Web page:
Sam Houston finished off its first FCS national championship season in storied fashion on Sunday, using quarterback Eric Schmid's 10-yard touchdown pass to wide receiver Ife Adeyi with 16 seconds left to edge favored South Dakota State 23-21 in the title game in Frisco, Texas. As Sam Houston completed a 10-0 season, seventh-year coach K.C. Keeler became the first coach to capture the FCS title at two different schools. "For the rest of our lives, and beyond that, Sam Houston is the national champion," Keeler said.
Asian shares edged cautiously higher on Monday catching the tailwind from a bounce on Wall Street and ahead of what are expected to be upbeat readings on the Chinese economy, though any disappointment could quickly chill the mood. Industrial output and retail sales are forecast to show hefty annual gains given activity in April last year was badly marred by pandemic lockdowns. MSCI's broadest index of Asia-Pacific shares outside Japan firmed 0.2%, nudging further away from a four-month trough hit last week.
MONTREAL — The Montreal Canadiens reassigned goalie Carey Price and forward Brendan Gallagher to their American Hockey League affiliate, the Laval Rocket, for reconditioning purposes as both players return from injury. Price and Gallagher will take part in the Rocket’s morning skate on Monday before facing the Toronto Marlies in their AHL season finale later at the Bell Centre. Price, who missed several games this season with a lower-body injury and a concussion, is expected to play half the game. The star netminder has not played since Apr. 19 when he collided with Edmonton Oilers forward Alex Chiasson. Price is 12-7-5 with a 2.64 goals-against-average and a .901 save percentage in 25 games with the Canadiens this year. Meanwhile Gallagher broke his thumb when he blocked a shot by teammate Alexander Romanov against the Oilers on Apr. 5. The winger missed his team’s last 21 games of the season. Gallagher has 14 goals and 23 points in 35 games this year with a plus-10 goal differential – second best on the Canadiens. Montreal expects both players to be back in the lineup when the Canadiens face the Toronto Maple Leafs in first-round NHL playoff action beginning Thursday. This report by The Canadian Press was first published May 16, 2021. The Canadian Press
CALGARY — A Calgary mayoral candidate who is under a restraining order and a pastor both face charges for allegedly violating COVID-19 laws over the weekend.The Calgary Police Service alleges Kevin J. Johnston was in violation of a court order when he attended an illegal gathering Saturday morning.The injunction, obtained by the province's health delivery agency on May 6, mandates that event organizers comply with public health restrictions, including masking, physical distancing and attendance limits.Police also say Pastor Tim Stephens was arrested Sunday afternoon for organizing a church service that was held earlier in the day at Fairview Baptist Church, which police allege did not comply with public health orders.Police say they received repeated calls from concerned citizens about services at Fairview Baptist Church in recent weeks, and that Stephens was proactively served a copy of the May 6 order last weekend.On Friday, Alberta Health Services said the Court of Queen's Bench imposed a restraining order on Johnston, requiring that he stay at least 100 metres away from health officers and must not publish any threats or hate speech directed at them.Johnston is running in this fall's municipal election and has been a vocal supporter of anti-lockdown protests."We are at a critical point in our province’s response to the pandemic and citizens must comply with public health orders in order to ensure everyone's safety and well-being," police said in a news release announcing Johnston's arrest.They didn't say what event he allegedly attended. Alberta Health Services has said Johnston has been aggressive and threatening towards two particular health workers as well as to the general AHS workforce.Johnston appears regularly online, promoting far-right ideology.Premier Jason Kenney tweeted Saturday that he was glad the restraining order was issued, calling Johnston a "nutbar."Police, meanwhile, said they did not enter Fairview Baptist Church during Sunday morning's service, and that Stephens was arrested in the afternoon."The Pastor acknowledged the injunction, but chose to move forward with today’s service, ignoring requirements for social distancing, mask wearing and reduced capacity limits for attendees," police stated in a news release.This report by The Canadian Press was first published May 16, 2021. The Canadian Press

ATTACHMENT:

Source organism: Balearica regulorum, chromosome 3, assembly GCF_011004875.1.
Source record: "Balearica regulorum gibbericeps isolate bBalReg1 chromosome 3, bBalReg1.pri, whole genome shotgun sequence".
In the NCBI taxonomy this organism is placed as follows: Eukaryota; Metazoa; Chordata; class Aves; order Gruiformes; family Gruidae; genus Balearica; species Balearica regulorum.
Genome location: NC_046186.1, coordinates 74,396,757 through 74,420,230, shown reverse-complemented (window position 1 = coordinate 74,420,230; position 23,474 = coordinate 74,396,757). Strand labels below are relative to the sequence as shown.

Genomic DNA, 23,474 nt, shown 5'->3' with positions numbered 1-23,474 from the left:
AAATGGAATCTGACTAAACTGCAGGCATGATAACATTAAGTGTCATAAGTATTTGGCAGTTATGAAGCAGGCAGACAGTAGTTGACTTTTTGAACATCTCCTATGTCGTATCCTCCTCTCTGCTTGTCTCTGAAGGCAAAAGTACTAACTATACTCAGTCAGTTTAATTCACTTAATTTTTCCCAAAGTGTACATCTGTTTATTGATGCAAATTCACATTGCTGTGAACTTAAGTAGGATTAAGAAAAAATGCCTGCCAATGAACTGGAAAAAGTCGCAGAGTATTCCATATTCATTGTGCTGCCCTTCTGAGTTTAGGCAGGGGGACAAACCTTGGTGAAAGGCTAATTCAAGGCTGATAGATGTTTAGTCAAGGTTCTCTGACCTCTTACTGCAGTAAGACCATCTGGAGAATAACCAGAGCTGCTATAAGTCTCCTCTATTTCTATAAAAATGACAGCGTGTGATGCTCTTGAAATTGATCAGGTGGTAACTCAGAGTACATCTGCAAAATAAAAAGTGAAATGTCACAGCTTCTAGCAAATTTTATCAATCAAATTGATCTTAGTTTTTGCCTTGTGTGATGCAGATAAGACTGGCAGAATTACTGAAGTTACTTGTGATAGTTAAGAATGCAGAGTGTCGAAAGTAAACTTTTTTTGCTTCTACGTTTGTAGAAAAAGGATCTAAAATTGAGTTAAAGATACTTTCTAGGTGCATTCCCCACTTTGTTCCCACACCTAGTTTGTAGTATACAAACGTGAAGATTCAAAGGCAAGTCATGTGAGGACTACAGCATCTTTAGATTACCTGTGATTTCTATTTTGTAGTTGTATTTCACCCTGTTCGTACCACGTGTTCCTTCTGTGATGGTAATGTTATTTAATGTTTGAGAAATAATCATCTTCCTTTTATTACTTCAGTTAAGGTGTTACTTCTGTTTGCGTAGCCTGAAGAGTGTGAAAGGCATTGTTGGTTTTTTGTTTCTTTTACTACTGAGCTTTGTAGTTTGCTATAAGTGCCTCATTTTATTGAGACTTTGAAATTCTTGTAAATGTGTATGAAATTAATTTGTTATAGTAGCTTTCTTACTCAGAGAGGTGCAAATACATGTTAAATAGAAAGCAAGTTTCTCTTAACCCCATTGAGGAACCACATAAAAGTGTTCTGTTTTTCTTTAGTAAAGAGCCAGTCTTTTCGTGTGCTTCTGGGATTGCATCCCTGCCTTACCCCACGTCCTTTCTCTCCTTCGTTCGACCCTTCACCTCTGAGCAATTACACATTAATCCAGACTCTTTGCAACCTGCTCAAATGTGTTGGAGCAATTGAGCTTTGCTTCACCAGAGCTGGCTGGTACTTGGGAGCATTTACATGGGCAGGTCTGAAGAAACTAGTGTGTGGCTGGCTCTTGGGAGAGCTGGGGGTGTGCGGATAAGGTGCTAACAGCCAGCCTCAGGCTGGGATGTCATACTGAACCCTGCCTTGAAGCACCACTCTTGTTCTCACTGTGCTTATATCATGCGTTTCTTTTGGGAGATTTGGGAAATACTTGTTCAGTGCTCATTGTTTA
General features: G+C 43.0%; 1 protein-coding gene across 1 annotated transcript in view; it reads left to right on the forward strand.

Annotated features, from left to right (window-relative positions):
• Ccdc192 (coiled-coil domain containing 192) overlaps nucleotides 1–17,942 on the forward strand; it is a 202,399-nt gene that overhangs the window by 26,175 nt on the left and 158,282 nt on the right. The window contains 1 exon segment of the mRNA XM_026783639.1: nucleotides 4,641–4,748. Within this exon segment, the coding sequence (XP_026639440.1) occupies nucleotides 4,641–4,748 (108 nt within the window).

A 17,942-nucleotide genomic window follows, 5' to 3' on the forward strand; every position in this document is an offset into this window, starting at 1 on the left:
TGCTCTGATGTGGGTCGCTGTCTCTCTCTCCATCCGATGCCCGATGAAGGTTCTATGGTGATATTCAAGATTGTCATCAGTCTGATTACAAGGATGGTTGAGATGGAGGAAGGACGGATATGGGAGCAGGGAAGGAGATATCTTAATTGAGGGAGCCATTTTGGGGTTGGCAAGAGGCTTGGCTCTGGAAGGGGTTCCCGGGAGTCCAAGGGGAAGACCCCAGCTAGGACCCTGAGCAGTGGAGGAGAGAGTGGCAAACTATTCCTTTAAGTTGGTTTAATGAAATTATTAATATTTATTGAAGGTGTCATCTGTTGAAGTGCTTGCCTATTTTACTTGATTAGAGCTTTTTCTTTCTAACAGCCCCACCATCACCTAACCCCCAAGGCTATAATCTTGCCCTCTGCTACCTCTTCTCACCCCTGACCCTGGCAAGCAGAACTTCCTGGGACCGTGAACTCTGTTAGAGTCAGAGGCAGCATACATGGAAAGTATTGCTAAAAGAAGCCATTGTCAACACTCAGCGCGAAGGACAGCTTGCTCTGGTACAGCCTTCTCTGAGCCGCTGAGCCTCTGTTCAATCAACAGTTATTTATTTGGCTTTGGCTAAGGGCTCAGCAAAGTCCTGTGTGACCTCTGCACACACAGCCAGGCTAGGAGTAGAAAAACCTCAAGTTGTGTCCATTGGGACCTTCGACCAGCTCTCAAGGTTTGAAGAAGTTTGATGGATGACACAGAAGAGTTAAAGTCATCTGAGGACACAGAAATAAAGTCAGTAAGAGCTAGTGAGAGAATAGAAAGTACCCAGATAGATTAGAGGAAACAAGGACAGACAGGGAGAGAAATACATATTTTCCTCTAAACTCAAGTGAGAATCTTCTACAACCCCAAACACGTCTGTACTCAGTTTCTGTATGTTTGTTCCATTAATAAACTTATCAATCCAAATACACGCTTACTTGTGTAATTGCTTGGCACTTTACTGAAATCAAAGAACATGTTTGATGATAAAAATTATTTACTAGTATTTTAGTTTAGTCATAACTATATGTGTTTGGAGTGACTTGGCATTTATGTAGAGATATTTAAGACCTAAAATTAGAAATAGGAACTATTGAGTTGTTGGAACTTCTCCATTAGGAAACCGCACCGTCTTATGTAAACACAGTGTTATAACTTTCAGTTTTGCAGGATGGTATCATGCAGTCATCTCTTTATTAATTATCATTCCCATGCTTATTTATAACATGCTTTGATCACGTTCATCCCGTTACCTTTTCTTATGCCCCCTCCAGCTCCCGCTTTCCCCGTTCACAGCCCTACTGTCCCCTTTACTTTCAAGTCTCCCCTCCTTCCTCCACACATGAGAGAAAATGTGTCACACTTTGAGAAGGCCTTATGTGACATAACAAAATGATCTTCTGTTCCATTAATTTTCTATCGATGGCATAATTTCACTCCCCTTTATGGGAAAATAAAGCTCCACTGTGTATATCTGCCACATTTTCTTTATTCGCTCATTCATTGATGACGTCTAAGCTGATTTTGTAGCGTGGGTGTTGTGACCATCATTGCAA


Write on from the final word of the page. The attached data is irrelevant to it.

The past two and a half weeks were torturous for Inter Miami forward Gonzalo Higuain, as he mourned the death of his mother, who battled cancer for five years.
Friends will hug, pints will be pulled and swathes of the British economy will reopen on Monday giving 65 million people a measure of freedom after the gloom of a four-month COVID-19 lockdown. The biggest public health crisis in a century was accompanied by a drastic extension of state power; during England's lockdowns police broke up parties and protests alike, shut down religious services and handed out fines of up to 10,000 pounds ($14,000) to youngsters for partying. Prime Minister Boris Johnson, who before he imposed three national lockdowns had railed against the "nanny" tendencies of the British state, advised people to cuddle cautiously and served notice that the spread of the coronavirus variant first identified in India meant that the final UK reopening in June could be delayed.